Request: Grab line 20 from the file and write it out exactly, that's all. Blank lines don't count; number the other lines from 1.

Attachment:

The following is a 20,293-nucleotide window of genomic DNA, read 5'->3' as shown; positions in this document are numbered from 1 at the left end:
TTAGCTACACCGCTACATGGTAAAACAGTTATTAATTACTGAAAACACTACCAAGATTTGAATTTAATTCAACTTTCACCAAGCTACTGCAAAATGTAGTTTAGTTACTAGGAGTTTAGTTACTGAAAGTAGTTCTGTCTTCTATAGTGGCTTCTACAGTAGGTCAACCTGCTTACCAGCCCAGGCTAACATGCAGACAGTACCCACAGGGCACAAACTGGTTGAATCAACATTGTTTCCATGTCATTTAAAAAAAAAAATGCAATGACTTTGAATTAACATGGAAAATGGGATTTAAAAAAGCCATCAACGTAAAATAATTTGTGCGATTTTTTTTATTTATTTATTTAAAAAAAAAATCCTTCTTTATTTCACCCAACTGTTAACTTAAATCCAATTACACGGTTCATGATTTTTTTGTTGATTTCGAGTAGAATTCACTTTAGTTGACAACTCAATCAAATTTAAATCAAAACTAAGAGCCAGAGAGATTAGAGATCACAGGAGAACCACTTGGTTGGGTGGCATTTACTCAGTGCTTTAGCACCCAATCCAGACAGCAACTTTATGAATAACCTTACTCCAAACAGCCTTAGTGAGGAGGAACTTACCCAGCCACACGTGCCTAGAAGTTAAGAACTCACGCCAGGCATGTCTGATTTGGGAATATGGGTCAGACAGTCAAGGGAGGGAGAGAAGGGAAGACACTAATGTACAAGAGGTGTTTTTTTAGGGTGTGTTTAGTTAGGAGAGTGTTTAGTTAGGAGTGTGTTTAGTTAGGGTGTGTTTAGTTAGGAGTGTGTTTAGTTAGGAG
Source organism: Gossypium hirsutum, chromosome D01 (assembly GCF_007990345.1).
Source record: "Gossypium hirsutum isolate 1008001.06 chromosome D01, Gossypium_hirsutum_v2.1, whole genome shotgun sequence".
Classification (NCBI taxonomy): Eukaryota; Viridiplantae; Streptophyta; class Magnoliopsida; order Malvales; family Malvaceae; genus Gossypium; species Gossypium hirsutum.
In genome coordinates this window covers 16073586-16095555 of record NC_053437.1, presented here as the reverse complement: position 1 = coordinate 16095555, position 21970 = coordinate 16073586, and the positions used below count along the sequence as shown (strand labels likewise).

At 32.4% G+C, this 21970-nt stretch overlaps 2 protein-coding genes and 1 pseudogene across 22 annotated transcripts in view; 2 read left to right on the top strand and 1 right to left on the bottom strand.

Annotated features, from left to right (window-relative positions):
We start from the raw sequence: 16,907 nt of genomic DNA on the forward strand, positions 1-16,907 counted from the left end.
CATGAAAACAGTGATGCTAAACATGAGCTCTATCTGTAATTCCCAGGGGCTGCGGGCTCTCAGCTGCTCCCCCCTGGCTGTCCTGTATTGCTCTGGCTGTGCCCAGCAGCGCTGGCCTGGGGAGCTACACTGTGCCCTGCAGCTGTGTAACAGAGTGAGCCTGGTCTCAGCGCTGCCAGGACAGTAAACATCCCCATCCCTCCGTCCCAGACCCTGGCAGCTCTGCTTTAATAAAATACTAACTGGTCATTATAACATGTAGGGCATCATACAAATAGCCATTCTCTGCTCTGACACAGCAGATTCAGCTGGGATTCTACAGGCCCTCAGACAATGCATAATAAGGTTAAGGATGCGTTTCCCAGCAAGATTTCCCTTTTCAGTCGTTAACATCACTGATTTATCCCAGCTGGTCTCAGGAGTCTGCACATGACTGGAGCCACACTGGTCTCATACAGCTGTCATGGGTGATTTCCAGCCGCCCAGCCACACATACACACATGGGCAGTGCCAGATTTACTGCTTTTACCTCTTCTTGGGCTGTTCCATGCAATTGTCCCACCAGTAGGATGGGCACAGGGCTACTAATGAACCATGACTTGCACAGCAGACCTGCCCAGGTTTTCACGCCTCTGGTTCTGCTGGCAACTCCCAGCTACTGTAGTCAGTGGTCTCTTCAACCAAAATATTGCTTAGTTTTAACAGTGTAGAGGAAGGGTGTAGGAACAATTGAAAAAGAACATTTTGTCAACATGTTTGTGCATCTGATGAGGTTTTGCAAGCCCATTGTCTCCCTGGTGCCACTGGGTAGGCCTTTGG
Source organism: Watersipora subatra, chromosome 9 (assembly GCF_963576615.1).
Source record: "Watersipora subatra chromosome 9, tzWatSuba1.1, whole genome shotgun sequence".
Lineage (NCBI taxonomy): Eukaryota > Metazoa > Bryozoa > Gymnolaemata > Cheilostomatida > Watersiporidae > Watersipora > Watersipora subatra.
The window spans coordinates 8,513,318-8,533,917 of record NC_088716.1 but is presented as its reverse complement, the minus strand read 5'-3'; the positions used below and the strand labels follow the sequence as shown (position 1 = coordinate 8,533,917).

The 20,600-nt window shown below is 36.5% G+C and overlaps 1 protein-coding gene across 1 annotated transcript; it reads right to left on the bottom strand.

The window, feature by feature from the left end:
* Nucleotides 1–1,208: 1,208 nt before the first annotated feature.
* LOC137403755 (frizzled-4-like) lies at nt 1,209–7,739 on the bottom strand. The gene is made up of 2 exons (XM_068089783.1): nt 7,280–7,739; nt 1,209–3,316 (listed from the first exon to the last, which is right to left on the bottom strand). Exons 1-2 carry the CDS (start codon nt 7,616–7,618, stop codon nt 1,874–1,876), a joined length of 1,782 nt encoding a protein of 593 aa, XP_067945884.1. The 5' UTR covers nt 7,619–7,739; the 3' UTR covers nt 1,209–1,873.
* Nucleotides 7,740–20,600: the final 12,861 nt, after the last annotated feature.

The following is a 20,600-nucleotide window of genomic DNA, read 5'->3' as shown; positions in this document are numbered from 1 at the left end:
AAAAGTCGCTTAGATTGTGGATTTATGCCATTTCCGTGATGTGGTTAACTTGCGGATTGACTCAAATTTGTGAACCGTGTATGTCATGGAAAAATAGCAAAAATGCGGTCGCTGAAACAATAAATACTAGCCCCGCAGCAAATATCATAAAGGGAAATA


The following is a 20,600-nucleotide window of genomic DNA, read 5'->3' as shown; positions in this document are numbered from 1 at the left end: